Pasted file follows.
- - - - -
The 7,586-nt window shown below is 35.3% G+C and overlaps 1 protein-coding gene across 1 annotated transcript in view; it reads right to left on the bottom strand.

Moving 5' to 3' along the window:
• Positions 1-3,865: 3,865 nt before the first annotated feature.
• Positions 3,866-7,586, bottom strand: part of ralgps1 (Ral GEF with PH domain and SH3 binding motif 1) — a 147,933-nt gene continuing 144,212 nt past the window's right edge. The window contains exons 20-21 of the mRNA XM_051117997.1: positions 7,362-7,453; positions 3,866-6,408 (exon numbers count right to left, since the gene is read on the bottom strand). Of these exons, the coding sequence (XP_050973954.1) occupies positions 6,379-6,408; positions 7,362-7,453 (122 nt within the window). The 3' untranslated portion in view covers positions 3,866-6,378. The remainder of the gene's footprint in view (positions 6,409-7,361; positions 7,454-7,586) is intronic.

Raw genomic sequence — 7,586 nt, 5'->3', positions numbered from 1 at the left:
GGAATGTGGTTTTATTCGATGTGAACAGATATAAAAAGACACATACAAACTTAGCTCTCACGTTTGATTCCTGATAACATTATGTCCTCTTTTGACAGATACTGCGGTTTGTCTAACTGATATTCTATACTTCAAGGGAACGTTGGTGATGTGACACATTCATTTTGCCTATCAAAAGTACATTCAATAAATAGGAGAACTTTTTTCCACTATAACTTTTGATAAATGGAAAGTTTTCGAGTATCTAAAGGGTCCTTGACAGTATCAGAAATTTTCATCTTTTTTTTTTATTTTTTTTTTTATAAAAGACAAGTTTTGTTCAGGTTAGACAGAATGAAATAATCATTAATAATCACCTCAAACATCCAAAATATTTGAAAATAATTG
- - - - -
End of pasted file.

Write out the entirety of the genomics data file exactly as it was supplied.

The 7,586-nt window shown below is 35.3% G+C and overlaps 1 protein-coding gene across 1 annotated transcript in view; it reads right to left on the bottom strand.

Moving 5' to 3' along the window:
• Positions 1-3,865: 3,865 nt before the first annotated feature.
• Positions 3,866-7,586, bottom strand: part of ralgps1 (Ral GEF with PH domain and SH3 binding motif 1) — a 147,933-nt gene continuing 144,212 nt past the window's right edge. The window contains exons 20-21 of the mRNA XM_051117997.1: positions 7,362-7,453; positions 3,866-6,408 (exon numbers count right to left, since the gene is read on the bottom strand). Of these exons, the coding sequence (XP_050973954.1) occupies positions 6,379-6,408; positions 7,362-7,453 (122 nt within the window). The 3' untranslated portion in view covers positions 3,866-6,378. The remainder of the gene's footprint in view (positions 6,409-7,361; positions 7,454-7,586) is intronic.

Raw genomic sequence — 7,586 nt, 5'->3', positions numbered from 1 at the left:
GGAATGTGGTTTTATTCGATGTGAACAGATATAAAAAGACACATACAAACTTAGCTCTCACGTTTGATTCCTGATAACATTATGTCCTCTTTTGACAGATACTGCGGTTTGTCTAACTGATATTCTATACTTCAAGGGAACGTTGGTGATGTGACACATTCATTTTGCCTATCAAAAGTACATTCAATAAATAGGAGAACTTTTTTCCACTATAACTTTTGATAAATGGAAAGTTTTCGAGTATCTAAAGGGTCCTTGACAGTATCAGAAATTTTCATCTTTTTTTTTTATTTTTTTTTTTATAAAAGACAAGTTTTGTTCAGGTTAGACAGAATGAAATAATCATTAATAATCACCTCAAACATCCAAAATATTTGAAAATAATTG